By Jo Cotton, Faculty of Education, University of Cambridge

The term ‘secondary’ refers to data that has been collected by another researcher and shared for use and analysis by others. This is in contrast to to primary data, which is collected explicitly for use in a new study. At the start of my PhD, I did not intend to analyse secondary data. I wanted to recruit a new sample and test a social skills intervention for children with Attention Deficit Disorder ADHD (so interesting, right?!). However, during my early reviews of literature I was inexorably drawn to the lack of clarity about other childhood factors in adult outcomes, i.e. what would make an ADHD intervention actually make a difference in the long-term? To study this, I needed longitudinal data, which is impractical to collect within PhD research. So, my thesis in the end was: “How do childhood ADHD and stress relate to adult wellbeing and educational attainment? A data science investigation using the 1970 British Cohort Study”. 

The 1970 British Cohort Study (BCS70) was based on 17,198 babies born in one week in April 1970, representing an estimated 95-98% of births in Great Britain that week. The full cohort was surveyed again at ages 5, 10, 16, 26, 30, 34, 38, 42, and 46, and the study is ongoing. BCS70 is managed by the Centre for Longitudinal Studies at the Institute of Education, and the data is accessible free-of-charge to academic researchers in the UK via the UK Data Service. There are numerous other data sources available on the site for perusal and use; it is a proverbial data nirvana. An account can be created with a Raven ID. If you want to know more about BCS70 and/or the UK data service, have a look at these websites: &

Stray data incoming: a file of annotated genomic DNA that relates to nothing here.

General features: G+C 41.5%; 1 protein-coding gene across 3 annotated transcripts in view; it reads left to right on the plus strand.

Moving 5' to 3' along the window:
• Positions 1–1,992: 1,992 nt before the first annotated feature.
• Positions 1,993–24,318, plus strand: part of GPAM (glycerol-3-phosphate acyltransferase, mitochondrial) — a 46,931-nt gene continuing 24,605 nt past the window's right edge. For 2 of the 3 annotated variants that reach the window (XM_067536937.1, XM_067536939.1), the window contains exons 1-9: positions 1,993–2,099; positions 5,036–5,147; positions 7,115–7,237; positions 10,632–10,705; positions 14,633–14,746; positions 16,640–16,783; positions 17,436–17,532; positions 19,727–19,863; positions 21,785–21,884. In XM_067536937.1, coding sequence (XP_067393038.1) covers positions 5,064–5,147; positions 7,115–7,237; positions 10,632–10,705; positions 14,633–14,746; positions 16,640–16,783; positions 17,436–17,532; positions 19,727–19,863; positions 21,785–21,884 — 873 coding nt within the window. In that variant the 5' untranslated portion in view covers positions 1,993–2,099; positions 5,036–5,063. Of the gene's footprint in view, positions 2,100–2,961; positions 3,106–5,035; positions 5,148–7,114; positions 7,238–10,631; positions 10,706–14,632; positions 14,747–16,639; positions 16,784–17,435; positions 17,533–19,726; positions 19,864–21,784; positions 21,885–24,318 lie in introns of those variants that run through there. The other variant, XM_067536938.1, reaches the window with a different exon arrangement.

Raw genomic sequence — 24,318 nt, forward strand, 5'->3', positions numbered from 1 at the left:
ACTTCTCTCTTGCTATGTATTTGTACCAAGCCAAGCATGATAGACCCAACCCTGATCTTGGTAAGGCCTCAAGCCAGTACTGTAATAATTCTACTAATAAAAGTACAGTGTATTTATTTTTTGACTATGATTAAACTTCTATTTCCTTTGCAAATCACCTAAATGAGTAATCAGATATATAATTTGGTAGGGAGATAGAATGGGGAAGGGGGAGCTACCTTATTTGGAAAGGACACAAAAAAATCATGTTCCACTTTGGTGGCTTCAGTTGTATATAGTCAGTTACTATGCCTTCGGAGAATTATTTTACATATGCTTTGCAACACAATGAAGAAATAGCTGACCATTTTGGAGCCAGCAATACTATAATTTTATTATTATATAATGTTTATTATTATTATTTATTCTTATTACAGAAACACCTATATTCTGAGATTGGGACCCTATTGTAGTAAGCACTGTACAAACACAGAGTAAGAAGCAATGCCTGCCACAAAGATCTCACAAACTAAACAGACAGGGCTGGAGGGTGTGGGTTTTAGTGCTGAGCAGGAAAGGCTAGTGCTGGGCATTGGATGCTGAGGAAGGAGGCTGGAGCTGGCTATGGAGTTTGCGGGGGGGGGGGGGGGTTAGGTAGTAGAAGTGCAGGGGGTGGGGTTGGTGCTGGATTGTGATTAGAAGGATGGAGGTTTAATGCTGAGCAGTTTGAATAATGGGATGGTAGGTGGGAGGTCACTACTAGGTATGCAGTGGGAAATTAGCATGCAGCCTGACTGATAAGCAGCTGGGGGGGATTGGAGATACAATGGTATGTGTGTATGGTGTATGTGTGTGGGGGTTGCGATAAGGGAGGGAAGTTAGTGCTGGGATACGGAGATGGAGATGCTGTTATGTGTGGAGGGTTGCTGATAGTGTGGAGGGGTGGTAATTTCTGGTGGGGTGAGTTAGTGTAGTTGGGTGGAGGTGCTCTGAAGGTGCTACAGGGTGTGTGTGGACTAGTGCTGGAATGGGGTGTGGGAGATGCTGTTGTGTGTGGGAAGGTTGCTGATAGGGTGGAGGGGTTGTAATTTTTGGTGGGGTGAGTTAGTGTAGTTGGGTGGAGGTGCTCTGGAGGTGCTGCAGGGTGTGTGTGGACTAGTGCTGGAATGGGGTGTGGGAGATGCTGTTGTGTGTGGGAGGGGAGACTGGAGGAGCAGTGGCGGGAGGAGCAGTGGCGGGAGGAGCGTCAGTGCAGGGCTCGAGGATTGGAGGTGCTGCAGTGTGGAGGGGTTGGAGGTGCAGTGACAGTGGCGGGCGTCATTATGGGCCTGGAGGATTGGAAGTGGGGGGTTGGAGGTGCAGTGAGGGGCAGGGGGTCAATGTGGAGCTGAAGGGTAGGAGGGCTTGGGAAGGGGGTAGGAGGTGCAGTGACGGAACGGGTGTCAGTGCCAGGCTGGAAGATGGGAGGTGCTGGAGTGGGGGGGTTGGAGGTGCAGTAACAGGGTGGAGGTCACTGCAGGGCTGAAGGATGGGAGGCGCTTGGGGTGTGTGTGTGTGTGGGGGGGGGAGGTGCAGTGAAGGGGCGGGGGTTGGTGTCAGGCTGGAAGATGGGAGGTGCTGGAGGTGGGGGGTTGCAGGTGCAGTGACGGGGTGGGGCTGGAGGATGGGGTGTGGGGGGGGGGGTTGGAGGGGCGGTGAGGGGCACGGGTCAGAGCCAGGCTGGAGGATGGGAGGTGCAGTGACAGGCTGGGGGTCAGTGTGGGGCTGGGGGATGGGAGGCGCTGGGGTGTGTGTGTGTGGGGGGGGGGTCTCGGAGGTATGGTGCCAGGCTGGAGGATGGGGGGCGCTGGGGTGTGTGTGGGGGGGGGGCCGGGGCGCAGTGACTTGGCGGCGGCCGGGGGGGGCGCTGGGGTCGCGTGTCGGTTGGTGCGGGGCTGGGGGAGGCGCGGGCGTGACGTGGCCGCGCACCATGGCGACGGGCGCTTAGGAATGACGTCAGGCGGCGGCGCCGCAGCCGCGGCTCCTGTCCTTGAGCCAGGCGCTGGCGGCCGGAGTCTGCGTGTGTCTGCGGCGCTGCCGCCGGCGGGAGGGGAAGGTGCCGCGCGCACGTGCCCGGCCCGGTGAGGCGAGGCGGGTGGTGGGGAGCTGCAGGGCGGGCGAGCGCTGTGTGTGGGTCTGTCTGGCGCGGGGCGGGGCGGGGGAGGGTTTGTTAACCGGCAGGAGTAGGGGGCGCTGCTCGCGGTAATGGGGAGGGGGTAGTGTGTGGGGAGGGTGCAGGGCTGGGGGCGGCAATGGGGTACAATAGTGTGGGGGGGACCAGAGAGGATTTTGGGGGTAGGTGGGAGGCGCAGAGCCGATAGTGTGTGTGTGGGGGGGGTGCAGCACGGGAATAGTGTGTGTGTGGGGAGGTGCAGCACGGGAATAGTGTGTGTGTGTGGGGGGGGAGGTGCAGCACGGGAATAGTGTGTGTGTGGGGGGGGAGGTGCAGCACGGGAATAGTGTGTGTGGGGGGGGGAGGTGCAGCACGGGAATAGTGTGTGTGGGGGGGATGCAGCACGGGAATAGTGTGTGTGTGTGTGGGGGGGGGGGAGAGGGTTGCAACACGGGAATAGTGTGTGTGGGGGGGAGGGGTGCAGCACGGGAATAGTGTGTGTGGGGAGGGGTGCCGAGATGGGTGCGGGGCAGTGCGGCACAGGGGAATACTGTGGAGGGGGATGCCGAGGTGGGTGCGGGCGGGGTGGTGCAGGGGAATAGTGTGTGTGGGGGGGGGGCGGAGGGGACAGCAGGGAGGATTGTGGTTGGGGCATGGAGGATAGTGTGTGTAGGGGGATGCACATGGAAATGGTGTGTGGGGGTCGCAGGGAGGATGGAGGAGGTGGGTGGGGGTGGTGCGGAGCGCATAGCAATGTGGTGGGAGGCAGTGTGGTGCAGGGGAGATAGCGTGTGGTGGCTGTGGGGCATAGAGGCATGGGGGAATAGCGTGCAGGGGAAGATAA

Measuring ADHD symptomatology in children born in 1970 was tricky, since it didn’t exist then as it is defined today. If you’re interested, I published a paper on the method (Cotton & Baker, 2018)

Once that was done, I was able to analyse ADHD and other psychosocial factors measured at ages 0, 5, and 10 and their relationship to wellbeing and educational attainment outcomes at ages 34 and 42. My findings are of course subject to caveats, but here are a few examples:

  • About 5 percent of children at age 10 in 1980 in Great Britain met an approximation of today’s DSM-5 ADHD diagnostic criteria.
  • At age 10 (N=11,426) there was a significant relationship between higher ADHD symptomatology, higher chronic and life event stressors, and lower self-esteem and locus of control, with a small but practically important effect size.
  • In a sample matched on sex and socio-economic factors specifically relevant to ADHD, childhood ADHD symptomatology did not have a practically significant effect on adult wellbeing or educational attainment.